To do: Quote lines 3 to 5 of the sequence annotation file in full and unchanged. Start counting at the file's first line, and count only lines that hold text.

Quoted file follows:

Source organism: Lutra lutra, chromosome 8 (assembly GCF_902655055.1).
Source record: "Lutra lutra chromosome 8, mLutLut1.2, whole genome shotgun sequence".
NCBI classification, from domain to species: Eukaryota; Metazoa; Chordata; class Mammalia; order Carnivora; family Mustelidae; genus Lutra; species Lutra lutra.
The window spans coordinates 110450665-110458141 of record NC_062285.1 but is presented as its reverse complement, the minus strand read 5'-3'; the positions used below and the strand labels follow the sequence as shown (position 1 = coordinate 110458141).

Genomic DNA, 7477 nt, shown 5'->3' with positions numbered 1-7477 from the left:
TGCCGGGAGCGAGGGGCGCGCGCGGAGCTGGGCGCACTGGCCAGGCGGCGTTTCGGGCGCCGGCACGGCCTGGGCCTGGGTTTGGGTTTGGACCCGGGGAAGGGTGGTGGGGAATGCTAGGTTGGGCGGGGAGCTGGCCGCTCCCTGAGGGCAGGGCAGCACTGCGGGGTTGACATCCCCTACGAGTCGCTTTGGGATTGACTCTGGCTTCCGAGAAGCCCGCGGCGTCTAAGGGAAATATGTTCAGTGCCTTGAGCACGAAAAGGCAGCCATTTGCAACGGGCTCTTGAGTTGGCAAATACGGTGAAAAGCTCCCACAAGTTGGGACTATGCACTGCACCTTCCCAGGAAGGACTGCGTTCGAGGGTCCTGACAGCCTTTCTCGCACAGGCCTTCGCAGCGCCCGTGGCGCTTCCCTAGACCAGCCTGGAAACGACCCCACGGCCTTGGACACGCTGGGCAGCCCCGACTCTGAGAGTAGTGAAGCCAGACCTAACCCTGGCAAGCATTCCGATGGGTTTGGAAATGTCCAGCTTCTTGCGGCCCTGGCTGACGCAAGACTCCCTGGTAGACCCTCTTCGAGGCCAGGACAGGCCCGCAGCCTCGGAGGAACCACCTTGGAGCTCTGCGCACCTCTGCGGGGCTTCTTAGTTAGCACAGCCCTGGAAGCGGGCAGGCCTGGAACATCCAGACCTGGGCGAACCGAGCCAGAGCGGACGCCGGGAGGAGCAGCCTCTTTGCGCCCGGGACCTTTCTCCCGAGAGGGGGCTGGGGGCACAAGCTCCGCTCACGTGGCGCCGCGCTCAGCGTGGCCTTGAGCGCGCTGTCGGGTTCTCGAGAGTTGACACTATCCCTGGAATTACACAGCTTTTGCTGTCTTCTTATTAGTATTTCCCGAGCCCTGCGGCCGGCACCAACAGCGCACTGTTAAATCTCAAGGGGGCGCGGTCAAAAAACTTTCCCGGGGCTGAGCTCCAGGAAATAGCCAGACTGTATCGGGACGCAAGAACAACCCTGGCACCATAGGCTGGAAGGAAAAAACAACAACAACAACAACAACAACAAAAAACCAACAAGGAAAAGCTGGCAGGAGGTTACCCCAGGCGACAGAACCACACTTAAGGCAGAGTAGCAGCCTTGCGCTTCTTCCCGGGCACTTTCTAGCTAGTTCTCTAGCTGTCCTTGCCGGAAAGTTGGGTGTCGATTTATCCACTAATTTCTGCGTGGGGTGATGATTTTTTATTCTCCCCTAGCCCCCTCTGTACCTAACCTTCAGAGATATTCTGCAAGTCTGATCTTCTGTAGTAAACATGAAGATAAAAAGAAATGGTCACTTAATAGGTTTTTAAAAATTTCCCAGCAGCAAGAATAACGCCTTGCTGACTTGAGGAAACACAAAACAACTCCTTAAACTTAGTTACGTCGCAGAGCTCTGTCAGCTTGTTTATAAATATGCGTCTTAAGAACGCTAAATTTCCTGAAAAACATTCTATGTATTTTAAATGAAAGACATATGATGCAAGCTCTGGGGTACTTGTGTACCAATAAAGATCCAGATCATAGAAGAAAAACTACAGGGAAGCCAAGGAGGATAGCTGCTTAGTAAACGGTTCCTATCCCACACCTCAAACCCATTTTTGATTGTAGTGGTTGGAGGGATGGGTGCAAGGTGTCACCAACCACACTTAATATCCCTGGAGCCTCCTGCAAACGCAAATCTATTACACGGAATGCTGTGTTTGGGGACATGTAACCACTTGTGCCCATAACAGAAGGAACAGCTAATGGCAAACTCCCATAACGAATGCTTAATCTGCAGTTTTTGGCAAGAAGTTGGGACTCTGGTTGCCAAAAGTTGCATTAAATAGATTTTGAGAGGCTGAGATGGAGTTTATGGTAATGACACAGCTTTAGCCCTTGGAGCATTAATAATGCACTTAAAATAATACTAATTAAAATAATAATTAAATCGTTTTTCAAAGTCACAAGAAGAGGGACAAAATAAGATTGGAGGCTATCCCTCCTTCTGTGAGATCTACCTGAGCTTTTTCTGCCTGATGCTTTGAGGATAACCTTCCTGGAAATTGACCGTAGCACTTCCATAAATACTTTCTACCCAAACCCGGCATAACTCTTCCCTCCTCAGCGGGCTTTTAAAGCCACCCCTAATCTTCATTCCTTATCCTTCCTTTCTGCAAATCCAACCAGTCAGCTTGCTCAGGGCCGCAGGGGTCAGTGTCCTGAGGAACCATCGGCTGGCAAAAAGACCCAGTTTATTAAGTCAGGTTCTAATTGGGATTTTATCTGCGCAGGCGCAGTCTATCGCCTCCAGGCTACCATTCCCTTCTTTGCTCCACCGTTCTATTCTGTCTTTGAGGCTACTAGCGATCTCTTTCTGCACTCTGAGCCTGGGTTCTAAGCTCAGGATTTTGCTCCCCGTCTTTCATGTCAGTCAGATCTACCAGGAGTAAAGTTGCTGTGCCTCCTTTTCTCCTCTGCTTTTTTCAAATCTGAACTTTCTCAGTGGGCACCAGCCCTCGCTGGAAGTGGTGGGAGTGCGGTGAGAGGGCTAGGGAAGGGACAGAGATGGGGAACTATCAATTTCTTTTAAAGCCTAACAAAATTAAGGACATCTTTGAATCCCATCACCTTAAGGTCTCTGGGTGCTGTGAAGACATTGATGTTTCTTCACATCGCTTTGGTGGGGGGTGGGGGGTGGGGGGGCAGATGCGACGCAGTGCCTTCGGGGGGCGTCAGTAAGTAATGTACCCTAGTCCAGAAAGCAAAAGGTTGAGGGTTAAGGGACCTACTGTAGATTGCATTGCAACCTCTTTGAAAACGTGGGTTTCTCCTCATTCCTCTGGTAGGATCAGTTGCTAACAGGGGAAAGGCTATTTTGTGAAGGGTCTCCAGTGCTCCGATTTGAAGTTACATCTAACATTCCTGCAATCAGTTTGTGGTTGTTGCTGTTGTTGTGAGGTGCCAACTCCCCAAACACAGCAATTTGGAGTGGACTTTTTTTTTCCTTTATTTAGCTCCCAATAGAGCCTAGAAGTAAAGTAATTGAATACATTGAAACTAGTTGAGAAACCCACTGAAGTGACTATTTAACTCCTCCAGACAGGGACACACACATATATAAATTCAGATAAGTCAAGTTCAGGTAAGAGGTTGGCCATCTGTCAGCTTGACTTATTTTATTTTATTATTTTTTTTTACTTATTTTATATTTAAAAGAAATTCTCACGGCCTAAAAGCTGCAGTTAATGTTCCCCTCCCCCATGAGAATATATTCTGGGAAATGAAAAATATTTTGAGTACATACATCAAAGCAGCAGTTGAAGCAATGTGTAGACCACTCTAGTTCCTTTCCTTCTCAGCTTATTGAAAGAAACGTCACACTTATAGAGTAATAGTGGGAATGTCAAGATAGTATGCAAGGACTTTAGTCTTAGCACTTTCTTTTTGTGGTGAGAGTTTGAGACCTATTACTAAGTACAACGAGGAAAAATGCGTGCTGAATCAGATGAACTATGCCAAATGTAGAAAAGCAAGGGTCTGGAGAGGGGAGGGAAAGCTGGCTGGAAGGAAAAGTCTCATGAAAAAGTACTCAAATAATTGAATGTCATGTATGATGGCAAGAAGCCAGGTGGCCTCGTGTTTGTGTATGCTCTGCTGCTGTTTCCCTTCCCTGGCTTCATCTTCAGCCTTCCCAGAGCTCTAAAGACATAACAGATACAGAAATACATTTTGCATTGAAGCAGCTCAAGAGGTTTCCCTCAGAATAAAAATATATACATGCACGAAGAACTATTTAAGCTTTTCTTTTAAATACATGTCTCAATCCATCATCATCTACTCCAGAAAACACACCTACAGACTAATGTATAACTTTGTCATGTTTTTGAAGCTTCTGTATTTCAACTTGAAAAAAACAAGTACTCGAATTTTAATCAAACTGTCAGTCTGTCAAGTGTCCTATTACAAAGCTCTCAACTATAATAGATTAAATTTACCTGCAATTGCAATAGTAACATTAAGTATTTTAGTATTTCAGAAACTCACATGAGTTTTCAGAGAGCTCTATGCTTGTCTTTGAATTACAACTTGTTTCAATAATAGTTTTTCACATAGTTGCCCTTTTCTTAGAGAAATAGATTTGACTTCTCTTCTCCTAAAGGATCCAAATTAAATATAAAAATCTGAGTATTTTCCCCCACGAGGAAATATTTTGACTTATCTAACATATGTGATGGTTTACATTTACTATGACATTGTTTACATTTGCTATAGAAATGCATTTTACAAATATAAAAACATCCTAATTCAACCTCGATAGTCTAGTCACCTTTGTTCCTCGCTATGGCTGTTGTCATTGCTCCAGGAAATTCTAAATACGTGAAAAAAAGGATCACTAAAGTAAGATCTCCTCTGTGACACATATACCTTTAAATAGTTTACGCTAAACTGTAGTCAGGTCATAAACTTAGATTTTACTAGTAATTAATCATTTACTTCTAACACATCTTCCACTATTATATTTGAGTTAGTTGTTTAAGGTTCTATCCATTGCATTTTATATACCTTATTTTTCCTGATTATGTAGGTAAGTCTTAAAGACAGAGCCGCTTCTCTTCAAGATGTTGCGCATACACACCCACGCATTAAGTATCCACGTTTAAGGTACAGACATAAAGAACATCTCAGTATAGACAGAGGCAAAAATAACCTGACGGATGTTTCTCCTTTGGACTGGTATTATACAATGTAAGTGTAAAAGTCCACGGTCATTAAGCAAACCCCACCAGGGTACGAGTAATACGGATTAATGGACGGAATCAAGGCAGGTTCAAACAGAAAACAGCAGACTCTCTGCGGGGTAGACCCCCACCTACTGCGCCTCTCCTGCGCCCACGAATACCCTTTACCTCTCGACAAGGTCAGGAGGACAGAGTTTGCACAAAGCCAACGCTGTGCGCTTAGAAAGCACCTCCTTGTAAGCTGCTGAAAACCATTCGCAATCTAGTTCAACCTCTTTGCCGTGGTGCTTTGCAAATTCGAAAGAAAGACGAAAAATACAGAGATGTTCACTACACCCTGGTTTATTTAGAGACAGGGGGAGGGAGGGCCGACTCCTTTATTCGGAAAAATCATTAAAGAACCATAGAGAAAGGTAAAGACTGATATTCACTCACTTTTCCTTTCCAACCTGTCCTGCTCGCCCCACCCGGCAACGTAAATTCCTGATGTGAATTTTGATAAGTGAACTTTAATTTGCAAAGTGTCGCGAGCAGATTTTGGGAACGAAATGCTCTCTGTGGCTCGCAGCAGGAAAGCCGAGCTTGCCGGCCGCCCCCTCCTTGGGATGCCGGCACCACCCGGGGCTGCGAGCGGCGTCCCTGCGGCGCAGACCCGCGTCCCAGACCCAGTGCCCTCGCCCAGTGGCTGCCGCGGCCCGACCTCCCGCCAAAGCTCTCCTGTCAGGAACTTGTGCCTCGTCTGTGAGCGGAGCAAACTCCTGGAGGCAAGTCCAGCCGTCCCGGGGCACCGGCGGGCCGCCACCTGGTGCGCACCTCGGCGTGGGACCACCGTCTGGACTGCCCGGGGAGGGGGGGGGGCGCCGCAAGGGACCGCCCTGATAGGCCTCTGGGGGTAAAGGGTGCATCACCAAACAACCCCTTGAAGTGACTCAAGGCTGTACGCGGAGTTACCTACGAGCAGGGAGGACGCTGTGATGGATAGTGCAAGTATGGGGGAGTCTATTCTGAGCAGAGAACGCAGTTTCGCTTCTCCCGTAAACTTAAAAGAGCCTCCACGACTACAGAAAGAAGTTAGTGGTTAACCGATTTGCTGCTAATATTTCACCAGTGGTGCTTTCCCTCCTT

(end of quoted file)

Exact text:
NCBI classification, from domain to species: Eukaryota; Metazoa; Chordata; class Mammalia; order Carnivora; family Mustelidae; genus Lutra; species Lutra lutra.
The window spans coordinates 110450665-110458141 of record NC_062285.1 but is presented as its reverse complement, the minus strand read 5'-3'; the positions used below and the strand labels follow the sequence as shown (position 1 = coordinate 110458141).

Genomic DNA, 7477 nt, shown 5'->3' with positions numbered 1-7477 from the left: